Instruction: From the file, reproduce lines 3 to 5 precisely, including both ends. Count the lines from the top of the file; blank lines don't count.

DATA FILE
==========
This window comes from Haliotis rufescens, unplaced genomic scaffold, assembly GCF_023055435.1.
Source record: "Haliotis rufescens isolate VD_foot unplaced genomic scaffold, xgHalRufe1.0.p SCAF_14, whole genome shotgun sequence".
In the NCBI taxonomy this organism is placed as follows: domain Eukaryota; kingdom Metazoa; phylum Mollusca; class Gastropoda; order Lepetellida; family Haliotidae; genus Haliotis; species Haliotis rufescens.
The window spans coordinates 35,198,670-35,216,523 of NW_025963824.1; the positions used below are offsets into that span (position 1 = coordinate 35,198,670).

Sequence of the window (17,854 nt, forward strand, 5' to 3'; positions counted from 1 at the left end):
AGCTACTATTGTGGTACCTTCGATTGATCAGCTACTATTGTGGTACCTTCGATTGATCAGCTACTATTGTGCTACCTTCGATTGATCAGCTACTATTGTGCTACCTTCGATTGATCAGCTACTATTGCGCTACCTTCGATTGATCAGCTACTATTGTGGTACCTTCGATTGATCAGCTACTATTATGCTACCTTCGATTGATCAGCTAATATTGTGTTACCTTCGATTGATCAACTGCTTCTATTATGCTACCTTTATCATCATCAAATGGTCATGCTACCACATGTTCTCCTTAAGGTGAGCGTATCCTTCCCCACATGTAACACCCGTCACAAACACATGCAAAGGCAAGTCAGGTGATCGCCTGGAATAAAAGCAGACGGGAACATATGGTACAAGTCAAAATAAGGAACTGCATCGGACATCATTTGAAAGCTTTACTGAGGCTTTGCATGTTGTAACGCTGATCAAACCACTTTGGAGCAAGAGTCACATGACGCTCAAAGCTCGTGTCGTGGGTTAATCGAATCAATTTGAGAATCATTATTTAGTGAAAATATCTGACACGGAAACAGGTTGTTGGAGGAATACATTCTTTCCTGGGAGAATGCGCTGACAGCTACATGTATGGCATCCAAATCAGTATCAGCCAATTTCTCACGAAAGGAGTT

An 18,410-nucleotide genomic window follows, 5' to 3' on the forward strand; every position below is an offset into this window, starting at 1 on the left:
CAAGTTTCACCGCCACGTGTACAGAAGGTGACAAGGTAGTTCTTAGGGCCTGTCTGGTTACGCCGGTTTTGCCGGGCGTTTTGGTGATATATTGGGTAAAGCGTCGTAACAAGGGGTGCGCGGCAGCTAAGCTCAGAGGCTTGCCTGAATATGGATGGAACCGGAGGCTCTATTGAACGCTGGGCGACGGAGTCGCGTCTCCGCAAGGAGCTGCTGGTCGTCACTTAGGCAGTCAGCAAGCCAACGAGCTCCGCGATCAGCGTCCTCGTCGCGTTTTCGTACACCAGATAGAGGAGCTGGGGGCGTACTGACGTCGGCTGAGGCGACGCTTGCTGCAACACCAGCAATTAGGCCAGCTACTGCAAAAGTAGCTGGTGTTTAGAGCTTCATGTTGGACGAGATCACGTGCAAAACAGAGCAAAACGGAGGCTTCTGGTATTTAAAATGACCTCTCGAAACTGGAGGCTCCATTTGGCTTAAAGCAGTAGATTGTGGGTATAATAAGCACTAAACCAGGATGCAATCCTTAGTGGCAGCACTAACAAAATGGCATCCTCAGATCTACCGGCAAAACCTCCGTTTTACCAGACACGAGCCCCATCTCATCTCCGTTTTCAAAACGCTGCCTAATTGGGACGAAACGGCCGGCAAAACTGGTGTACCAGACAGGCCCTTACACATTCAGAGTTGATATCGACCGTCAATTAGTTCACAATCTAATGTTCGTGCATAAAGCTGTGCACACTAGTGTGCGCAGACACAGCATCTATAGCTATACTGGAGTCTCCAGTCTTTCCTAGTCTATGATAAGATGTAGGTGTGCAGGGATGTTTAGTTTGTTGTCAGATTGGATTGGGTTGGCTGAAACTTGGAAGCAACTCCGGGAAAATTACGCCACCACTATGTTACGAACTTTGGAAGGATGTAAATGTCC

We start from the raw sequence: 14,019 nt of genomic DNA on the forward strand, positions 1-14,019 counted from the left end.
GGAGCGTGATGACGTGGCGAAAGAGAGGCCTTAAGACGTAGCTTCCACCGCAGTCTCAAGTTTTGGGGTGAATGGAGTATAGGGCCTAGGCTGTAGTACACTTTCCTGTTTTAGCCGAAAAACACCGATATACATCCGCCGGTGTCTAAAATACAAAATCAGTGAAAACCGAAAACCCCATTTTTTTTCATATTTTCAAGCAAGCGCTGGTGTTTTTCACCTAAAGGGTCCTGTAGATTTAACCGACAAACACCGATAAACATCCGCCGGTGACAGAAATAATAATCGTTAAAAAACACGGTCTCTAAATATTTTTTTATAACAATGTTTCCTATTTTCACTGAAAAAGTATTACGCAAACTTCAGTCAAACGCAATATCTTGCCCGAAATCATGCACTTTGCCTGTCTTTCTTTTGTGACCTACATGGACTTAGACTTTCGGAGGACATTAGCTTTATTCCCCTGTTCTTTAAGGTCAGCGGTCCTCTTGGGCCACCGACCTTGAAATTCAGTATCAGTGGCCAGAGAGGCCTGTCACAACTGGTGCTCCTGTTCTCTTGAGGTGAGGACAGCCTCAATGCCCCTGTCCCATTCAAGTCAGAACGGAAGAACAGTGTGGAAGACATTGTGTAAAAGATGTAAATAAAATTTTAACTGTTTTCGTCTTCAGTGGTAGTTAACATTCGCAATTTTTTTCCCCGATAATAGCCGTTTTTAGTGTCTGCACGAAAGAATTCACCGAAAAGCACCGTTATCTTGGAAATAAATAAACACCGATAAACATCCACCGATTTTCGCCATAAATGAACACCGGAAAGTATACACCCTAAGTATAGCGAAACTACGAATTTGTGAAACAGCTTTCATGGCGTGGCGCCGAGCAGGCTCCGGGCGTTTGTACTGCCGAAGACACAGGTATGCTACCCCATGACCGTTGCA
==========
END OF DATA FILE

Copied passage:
In the NCBI taxonomy this organism is placed as follows: domain Eukaryota; kingdom Metazoa; phylum Mollusca; class Gastropoda; order Lepetellida; family Haliotidae; genus Haliotis; species Haliotis rufescens.
The window spans coordinates 35,198,670-35,216,523 of NW_025963824.1; the positions used below are offsets into that span (position 1 = coordinate 35,198,670).

Sequence of the window (17,854 nt, forward strand, 5' to 3'; positions counted from 1 at the left end):